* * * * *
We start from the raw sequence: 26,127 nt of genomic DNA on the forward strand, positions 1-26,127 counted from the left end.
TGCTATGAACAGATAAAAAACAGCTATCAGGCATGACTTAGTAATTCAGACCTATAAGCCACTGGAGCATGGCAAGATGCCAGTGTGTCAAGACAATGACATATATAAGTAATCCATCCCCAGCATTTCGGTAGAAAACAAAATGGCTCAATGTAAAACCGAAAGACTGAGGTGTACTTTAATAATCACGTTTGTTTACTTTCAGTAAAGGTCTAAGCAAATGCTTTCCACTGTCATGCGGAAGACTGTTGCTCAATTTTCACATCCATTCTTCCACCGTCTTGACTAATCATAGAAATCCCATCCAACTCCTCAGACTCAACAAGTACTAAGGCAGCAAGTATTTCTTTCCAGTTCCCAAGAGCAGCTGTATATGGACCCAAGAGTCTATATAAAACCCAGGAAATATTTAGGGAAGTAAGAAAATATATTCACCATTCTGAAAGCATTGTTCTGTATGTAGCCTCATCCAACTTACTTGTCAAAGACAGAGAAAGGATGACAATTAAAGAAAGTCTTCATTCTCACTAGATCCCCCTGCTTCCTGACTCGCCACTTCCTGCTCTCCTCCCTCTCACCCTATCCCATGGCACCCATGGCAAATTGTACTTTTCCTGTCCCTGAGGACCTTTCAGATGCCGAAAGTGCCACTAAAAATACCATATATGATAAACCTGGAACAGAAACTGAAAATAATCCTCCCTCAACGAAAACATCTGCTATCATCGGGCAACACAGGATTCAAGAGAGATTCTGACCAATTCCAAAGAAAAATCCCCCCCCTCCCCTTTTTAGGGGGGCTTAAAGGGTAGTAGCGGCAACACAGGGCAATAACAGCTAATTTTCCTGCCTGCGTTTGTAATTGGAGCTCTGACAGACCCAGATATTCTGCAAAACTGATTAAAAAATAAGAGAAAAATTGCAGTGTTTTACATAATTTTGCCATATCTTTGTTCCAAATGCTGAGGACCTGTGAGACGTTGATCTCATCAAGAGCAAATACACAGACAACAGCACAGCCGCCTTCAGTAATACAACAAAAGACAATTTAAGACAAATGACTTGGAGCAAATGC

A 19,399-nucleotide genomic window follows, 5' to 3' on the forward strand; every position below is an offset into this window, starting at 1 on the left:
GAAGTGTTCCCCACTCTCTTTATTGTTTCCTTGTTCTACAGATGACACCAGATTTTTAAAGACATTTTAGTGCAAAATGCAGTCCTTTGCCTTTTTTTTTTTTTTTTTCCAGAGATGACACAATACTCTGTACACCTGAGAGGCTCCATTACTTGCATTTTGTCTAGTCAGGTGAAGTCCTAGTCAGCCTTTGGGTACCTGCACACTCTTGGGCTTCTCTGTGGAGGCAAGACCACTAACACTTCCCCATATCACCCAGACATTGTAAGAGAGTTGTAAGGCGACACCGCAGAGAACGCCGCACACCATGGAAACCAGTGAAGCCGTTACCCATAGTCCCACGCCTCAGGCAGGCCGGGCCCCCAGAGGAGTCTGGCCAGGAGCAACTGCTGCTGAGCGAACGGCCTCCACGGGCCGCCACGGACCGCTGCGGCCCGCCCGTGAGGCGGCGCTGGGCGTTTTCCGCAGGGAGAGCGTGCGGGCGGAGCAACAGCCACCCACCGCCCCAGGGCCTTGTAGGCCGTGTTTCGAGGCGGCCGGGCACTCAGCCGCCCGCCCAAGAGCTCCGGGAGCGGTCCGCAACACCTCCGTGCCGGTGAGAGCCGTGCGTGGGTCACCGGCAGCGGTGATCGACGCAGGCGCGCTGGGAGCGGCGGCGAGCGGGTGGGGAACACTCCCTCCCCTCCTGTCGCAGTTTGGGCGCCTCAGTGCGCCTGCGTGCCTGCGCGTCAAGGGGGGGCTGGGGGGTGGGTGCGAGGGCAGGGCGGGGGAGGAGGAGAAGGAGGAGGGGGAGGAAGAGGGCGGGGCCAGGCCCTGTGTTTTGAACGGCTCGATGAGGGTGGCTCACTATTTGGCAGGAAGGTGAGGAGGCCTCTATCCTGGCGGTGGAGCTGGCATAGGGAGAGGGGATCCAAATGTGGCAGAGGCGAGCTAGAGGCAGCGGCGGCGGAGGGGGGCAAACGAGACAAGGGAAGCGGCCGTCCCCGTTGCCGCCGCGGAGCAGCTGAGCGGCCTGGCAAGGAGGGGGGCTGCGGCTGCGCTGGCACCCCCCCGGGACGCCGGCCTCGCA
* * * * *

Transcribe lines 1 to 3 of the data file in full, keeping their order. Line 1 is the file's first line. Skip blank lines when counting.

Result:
We start from the raw sequence: 26,127 nt of genomic DNA on the forward strand, positions 1-26,127 counted from the left end.
TGCTATGAACAGATAAAAAACAGCTATCAGGCATGACTTAGTAATTCAGACCTATAAGCCACTGGAGCATGGCAAGATGCCAGTGTGTCAAGACAATGACATATATAAGTAATCCATCCCCAGCATTTCGGTAGAAAACAAAATGGCTCAATGTAAAACCGAAAGACTGAGGTGTACTTTAATAATCACGTTTGTTTACTTTCAGTAAAGGTCTAAGCAAATGCTTTCCACTGTCATGCGGAAGACTGTTGCTCAATTTTCACATCCATTCTTCCACCGTCTTGACTAATCATAGAAATCCCATCCAACTCCTCAGACTCAACAAGTACTAAGGCAGCAAGTATTTCTTTCCAGTTCCCAAGAGCAGCTGTATATGGACCCAAGAGTCTATATAAAACCCAGGAAATATTTAGGGAAGTAAGAAAATATATTCACCATTCTGAAAGCATTGTTCTGTATGTAGCCTCATCCAACTTACTTGTCAAAGACAGAGAAAGGATGACAATTAAAGAAAGTCTTCATTCTCACTAGATCCCCCTGCTTCCTGACTCGCCACTTCCTGCTCTCCTCCCTCTCACCCTATCCCATGGCACCCATGGCAAATTGTACTTTTCCTGTCCCTGAGGACCTTTCAGATGCCGAAAGTGCCACTAAAAATACCATATATGATAAACCTGGAACAGAAACTGAAAATAATCCTCCCTCAACGAAAACATCTGCTATCATCGGGCAACACAGGATTCAAGAGAGATTCTGACCAATTCCAAAGAAAAATCCCCCCCCTCCCCTTTTTAGGGGGGCTTAAAGGGTAGTAGCGGCAACACAGGGCAATAACAGCTAATTTTCCTGCCTGCGTTTGTAATTGGAGCTCTGACAGACCCAGATATTCTGCAAAACTGATTAAAAAATAAGAGAAAAATTGCAGTGTTTTACATAATTTTGCCATATCTTTGTTCCAAATGCTGAGGACCTGTGAGACGTTGATCTCATCAAGAGCAAATACACAGACAACAGCACAGCCGCCTTCAGTAATACAACAAAAGACAATTTAAGACAAATGACTTGGAGCAAATGC

A 19,399-nucleotide genomic window follows, 5' to 3' on the forward strand; every position below is an offset into this window, starting at 1 on the left: